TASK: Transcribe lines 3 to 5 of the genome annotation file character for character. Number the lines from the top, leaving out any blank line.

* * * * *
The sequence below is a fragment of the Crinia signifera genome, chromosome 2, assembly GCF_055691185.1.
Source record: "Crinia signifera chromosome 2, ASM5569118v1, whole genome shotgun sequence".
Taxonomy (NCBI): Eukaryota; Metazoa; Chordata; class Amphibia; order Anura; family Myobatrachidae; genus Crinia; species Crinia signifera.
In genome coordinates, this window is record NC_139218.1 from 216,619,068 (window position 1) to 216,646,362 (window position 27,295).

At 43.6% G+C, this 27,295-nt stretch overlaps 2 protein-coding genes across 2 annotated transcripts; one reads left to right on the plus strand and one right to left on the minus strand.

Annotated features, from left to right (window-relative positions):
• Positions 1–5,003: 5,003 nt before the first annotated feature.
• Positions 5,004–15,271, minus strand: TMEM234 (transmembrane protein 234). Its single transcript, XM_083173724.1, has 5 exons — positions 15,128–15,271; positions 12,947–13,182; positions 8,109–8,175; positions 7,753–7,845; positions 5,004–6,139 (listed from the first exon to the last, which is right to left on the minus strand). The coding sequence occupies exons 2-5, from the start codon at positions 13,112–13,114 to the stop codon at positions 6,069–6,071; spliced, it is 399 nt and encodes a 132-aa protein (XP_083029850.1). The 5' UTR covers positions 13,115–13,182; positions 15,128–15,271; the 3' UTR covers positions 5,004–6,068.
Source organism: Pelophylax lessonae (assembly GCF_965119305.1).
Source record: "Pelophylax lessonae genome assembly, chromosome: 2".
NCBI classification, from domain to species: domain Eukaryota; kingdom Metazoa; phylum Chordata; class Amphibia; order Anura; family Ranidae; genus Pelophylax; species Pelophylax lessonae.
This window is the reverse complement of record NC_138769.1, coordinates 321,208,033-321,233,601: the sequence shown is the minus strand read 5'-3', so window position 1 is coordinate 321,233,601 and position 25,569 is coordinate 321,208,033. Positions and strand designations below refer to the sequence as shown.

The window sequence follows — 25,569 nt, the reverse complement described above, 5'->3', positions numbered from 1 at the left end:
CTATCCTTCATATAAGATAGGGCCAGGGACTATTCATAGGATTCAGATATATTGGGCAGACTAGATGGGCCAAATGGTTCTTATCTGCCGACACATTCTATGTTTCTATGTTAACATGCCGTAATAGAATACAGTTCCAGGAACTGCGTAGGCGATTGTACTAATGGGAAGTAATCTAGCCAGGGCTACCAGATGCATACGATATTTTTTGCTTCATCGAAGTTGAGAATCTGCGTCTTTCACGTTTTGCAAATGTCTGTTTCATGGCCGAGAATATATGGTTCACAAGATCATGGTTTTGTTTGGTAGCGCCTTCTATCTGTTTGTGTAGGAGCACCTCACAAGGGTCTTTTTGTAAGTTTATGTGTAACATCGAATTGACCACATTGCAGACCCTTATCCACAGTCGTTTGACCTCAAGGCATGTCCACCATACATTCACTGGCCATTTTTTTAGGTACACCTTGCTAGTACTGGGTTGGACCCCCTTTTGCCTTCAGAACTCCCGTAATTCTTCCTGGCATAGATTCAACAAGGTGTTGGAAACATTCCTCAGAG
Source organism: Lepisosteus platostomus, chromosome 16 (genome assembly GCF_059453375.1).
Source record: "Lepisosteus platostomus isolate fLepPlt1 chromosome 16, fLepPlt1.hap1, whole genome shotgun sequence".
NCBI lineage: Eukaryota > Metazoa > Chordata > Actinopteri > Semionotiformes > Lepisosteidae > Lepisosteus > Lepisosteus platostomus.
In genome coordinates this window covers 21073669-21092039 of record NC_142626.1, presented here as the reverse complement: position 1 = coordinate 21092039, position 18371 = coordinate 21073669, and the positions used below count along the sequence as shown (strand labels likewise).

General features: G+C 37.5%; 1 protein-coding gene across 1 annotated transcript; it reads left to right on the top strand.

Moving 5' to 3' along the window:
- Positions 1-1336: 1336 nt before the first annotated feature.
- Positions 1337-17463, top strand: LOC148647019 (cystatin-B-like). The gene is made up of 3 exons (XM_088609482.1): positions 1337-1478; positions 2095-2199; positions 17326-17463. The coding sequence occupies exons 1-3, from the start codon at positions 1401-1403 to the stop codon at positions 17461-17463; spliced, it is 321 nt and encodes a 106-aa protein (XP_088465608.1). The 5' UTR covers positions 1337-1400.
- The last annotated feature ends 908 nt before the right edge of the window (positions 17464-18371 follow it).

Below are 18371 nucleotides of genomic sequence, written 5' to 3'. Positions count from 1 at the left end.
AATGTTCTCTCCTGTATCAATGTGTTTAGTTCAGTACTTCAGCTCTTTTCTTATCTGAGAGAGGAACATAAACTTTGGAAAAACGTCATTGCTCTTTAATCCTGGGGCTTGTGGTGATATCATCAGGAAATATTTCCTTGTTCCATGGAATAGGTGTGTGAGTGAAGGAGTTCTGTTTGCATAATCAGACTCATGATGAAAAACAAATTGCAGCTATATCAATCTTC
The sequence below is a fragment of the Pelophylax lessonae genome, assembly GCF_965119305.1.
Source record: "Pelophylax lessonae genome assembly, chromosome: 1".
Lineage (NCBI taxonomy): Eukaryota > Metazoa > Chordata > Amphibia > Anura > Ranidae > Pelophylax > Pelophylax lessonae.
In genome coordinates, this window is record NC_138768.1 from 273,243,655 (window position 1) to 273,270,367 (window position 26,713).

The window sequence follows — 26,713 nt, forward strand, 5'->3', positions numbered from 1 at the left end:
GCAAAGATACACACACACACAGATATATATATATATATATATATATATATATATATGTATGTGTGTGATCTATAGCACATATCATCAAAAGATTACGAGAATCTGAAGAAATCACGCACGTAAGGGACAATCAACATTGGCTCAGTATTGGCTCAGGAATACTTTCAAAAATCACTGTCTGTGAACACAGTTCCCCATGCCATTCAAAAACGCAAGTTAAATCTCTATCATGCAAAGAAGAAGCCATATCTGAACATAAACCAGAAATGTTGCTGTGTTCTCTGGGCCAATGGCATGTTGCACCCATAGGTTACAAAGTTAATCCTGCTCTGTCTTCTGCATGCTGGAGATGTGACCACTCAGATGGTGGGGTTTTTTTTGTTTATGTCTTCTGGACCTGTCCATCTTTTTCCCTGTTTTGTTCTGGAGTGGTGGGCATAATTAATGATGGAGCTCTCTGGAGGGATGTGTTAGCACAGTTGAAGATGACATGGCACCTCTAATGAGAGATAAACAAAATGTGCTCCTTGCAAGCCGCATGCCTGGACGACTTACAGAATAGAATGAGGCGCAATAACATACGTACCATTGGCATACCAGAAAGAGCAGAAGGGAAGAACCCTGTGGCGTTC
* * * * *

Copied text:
Taxonomy (NCBI): Eukaryota; Metazoa; Chordata; class Amphibia; order Anura; family Myobatrachidae; genus Crinia; species Crinia signifera.
In genome coordinates, this window is record NC_139218.1 from 216,619,068 (window position 1) to 216,646,362 (window position 27,295).

At 43.6% G+C, this 27,295-nt stretch overlaps 2 protein-coding genes across 2 annotated transcripts; one reads left to right on the plus strand and one right to left on the minus strand.